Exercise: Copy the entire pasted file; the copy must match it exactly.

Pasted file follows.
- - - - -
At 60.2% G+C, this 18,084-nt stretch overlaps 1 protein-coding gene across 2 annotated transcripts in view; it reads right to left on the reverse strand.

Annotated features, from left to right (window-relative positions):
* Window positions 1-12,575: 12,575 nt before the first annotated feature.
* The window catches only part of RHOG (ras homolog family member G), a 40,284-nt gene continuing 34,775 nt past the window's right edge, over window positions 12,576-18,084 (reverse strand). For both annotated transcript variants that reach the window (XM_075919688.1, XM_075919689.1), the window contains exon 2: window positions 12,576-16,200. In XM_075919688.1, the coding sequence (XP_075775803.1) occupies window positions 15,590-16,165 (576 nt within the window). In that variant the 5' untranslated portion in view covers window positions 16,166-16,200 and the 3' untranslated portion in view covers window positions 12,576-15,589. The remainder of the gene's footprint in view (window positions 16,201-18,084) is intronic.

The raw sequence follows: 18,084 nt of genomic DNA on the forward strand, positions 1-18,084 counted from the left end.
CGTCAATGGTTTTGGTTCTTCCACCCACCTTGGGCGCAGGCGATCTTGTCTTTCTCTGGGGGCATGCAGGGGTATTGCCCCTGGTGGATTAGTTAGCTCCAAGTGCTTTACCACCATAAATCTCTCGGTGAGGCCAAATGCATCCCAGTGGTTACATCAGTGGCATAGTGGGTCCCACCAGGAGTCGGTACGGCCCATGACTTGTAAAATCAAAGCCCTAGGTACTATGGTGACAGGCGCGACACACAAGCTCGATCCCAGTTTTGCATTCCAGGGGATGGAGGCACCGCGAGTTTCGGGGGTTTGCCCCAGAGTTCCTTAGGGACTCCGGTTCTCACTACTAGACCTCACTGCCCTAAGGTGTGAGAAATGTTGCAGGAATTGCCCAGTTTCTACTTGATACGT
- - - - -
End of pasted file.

At 60.2% G+C, this 18,084-nt stretch overlaps 1 protein-coding gene across 2 annotated transcripts in view; it reads right to left on the reverse strand.

Annotated features, from left to right (window-relative positions):
* Window positions 1-12,575: 12,575 nt before the first annotated feature.
* The window catches only part of RHOG (ras homolog family member G), a 40,284-nt gene continuing 34,775 nt past the window's right edge, over window positions 12,576-18,084 (reverse strand). For both annotated transcript variants that reach the window (XM_075919688.1, XM_075919689.1), the window contains exon 2: window positions 12,576-16,200. In XM_075919688.1, the coding sequence (XP_075775803.1) occupies window positions 15,590-16,165 (576 nt within the window). In that variant the 5' untranslated portion in view covers window positions 16,166-16,200 and the 3' untranslated portion in view covers window positions 12,576-15,589. The remainder of the gene's footprint in view (window positions 16,201-18,084) is intronic.

The raw sequence follows: 18,084 nt of genomic DNA on the forward strand, positions 1-18,084 counted from the left end.
CGTCAATGGTTTTGGTTCTTCCACCCACCTTGGGCGCAGGCGATCTTGTCTTTCTCTGGGGGCATGCAGGGGTATTGCCCCTGGTGGATTAGTTAGCTCCAAGTGCTTTACCACCATAAATCTCTCGGTGAGGCCAAATGCATCCCAGTGGTTACATCAGTGGCATAGTGGGTCCCACCAGGAGTCGGTACGGCCCATGACTTGTAAAATCAAAGCCCTAGGTACTATGGTGACAGGCGCGACACACAAGCTCGATCCCAGTTTTGCATTCCAGGGGATGGAGGCACCGCGAGTTTCGGGGGTTTGCCCCAGAGTTCCTTAGGGACTCCGGTTCTCACTACTAGACCTCACTGCCCTAAGGTGTGAGAAATGTTGCAGGAATTGCCCAGTTTCTACTTGATACGT